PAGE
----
The Properties of Wood and Timber for Interior Design and Decorating
Properties of Timber and Wood
You have probably heard of many properties of wood and timber and have a general idea as to what they mean. We have gathered the most commonly used terms with their meaning and origin so that you can understand and put into practice these terms when selecting and specifying wood and timbers for design work.
Flexibility and Strength of Wood / Timber
This property is due to the (abundance) of interlocked fibers to provide strength. The direction and structure of the cells also effects the strength of the timber, straight grained timber is stronger than a cross grained or wavy timber. Defects like cracks, decay or a knot will decrease the strength of the timber.
Knots in the pine decrease the strength of the timber.
Toughness of Wood Timber
Toughness is the ability of timber to change its shape. It is dependent on the strength and elasticity so that it can be bent without breaking. A timber that has been used for steam bent work is Beech as it has these two properties. A timber is tough if it has an interlocked cell structure that makes it difficult to split.
Durability of Wood / Timber
Durability is being able to withstand disease or insect attack. Impregnated in the cell walls during growth are chemical substances, oils, resins that cause the timber to be durable. Impregnating the wood with a suitable preservative can increase durability. Softwoods/Hardwoods and light or heavy timbers can all be durable.
Hardness of Wood / Timber
This can be gauged in different ways. The timbers resistance to nails, the difficulty in sawing and working, and the resistance to wear. As a rule, hardwoods are more resistant to wear than softwoods as they have small thick walled cells, and the softwoods generally have thin walled cells. The thickness of the cell wall and the smallness of the cell cavities make the wood hard. The moisture content of the wood and the maturity of the timber also affects the hardness.
Density or Weight of Wood / Timber
Heavy timbers have thick cell walls and small cell cavities; this means that it is made up of a lot of wood substance and little air. Whereas light timbers have thin cell walls and large cavities, these have little wood and a lot of air. Balsa is an excellent example of light timber as only 7% of its volume is solid wood, the remaining is air cavities.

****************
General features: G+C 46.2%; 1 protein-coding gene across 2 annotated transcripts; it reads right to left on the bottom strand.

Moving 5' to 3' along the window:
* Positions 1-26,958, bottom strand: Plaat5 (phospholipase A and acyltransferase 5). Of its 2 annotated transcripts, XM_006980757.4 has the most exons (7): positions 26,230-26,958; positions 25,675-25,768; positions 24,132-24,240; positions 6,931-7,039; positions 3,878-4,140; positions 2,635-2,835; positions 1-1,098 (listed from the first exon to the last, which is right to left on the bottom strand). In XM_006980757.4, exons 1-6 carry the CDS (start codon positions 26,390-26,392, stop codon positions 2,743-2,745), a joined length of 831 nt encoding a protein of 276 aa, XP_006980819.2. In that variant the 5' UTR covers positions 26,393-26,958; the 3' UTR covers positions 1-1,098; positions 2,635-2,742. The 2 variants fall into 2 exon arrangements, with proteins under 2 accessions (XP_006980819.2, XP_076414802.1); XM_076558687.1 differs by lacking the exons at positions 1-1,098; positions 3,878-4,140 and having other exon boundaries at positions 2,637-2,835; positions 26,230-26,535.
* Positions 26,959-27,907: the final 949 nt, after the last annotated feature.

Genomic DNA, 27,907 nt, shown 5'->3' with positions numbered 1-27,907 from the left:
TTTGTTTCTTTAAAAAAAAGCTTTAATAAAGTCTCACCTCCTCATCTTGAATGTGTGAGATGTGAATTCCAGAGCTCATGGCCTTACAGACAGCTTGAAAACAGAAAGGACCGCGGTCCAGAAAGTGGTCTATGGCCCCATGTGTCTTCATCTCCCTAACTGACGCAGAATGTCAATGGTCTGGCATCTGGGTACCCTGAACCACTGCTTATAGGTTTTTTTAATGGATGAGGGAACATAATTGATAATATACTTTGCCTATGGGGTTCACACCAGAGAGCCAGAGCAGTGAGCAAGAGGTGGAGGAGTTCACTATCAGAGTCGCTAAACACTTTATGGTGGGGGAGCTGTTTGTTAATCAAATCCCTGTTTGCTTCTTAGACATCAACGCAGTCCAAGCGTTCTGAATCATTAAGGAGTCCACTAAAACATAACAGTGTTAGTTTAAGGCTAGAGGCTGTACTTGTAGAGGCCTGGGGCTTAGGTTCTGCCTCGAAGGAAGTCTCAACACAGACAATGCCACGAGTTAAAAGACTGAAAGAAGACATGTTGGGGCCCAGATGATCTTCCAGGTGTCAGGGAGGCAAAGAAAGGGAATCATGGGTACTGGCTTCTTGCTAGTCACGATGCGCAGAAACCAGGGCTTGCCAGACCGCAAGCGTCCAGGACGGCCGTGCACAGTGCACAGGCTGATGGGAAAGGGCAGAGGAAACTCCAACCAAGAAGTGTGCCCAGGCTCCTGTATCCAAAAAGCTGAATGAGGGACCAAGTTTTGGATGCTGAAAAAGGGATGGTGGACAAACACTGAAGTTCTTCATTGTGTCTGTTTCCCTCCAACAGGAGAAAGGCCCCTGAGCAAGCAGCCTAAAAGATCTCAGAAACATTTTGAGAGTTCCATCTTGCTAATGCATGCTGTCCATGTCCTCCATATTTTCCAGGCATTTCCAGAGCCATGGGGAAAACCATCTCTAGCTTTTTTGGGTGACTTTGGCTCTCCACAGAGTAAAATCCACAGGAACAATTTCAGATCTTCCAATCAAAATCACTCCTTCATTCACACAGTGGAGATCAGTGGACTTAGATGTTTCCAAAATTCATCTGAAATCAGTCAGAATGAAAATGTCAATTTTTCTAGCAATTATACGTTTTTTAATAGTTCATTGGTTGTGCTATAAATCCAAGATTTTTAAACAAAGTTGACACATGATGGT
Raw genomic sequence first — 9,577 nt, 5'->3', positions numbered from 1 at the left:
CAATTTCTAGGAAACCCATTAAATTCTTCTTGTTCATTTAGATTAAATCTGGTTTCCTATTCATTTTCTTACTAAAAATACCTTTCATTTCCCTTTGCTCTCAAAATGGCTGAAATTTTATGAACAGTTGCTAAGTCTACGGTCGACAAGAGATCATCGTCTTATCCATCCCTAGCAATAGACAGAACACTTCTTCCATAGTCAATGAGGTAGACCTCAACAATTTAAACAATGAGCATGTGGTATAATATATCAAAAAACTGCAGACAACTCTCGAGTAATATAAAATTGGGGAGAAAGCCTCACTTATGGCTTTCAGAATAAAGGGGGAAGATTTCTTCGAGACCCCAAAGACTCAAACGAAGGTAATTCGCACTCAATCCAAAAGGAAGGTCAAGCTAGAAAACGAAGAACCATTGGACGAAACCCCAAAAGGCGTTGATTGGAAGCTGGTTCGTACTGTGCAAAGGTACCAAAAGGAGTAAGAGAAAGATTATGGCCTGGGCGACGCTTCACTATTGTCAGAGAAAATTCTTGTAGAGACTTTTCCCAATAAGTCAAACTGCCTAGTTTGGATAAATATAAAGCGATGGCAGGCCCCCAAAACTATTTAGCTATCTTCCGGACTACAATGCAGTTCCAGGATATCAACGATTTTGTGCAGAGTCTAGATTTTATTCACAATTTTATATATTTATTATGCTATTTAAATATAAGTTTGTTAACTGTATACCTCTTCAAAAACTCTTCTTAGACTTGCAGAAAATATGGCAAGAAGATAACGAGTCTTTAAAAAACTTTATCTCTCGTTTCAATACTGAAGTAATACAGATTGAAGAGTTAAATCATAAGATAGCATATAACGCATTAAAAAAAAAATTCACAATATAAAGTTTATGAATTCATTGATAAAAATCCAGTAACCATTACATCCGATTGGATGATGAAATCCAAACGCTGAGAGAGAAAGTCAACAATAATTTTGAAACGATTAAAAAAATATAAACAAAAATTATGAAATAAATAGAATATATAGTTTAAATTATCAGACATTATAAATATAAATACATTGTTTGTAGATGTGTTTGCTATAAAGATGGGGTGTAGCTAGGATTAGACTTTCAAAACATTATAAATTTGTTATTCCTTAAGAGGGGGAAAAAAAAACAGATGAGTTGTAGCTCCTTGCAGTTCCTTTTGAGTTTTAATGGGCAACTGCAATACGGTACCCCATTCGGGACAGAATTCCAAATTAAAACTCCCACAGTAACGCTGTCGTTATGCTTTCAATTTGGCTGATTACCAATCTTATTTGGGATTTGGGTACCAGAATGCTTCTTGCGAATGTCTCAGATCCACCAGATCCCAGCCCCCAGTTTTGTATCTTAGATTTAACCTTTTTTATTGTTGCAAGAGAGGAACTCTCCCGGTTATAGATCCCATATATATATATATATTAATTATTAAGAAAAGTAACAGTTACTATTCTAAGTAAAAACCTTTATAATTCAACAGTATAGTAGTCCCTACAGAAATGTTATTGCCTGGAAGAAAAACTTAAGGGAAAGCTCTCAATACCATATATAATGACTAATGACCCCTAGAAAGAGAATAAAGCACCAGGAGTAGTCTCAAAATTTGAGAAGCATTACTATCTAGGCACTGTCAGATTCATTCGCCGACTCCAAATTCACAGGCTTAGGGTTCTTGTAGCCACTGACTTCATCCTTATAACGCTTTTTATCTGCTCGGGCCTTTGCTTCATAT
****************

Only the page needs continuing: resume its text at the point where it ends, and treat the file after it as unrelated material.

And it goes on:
Wood / Timber’s Resistance to Fire
All timber or wood burns, but as we have learnt, different timbers can have extremely different properties. The denser the timber the longer it takes to ignite. Jarrah, Teak and Kauri are all dense and partially fire resistant and can be used in construction. Chemical treatments are available to apply to timber providing added fire resistances as well as specialised fire resistant paint products.
Wood / Timber’s Odour
Whilst being planed or sawn several timbers have strong distinctive smells. Certain oils being present in the wood usually cause this. Some people can recognise a timber from its scent alone. Some scents are very useful for example cedar and camphorwood have an odour that is pleasant to us but not to insects therefore they are an ideal timber for making clothes chests. This works both ways as some timbers have a very unpleasant odour, e.g. the Australian Walnut and Stinkwood, which would not be desirable as clothes chests.
The Colors of Wood / Timber
The most common way to identify timber is when it is freshly cut and is consistent in color. The color does not last unless the timber is sealed by polishing or waxing as its exposure to air changes its color and depending on the timber it may bleach or darken. (Cedar darkens) As we have learnt previously, sapwood is lighter in colour than heartwood. Sapwoods color can range from white to pale reddish yellow. Heartwood is darker because it has gone through the process of chemical changes from the dying of sapwood cells to the changing to heartwood.
The Texture of Wood / Timber
There are numerous timber textures, uniform, coarse, medium, fine and even. Once again this is distinguished from the size of the cell cavities. Oak has a coarse texture – large cell cavities. Kauri has a fine texture – small cell cavities.
Timber / Wood Grain
Grain is used to describe the cells and their direction in the timber. The tree is made up of millions of tiny narrow cells. Their length generally follow the same direction as the length of the tree. Deviations in direction often occur and are therefore not always consistent grain direction within the tree. Knots or irregular growth of a tree may also distort grain direction.
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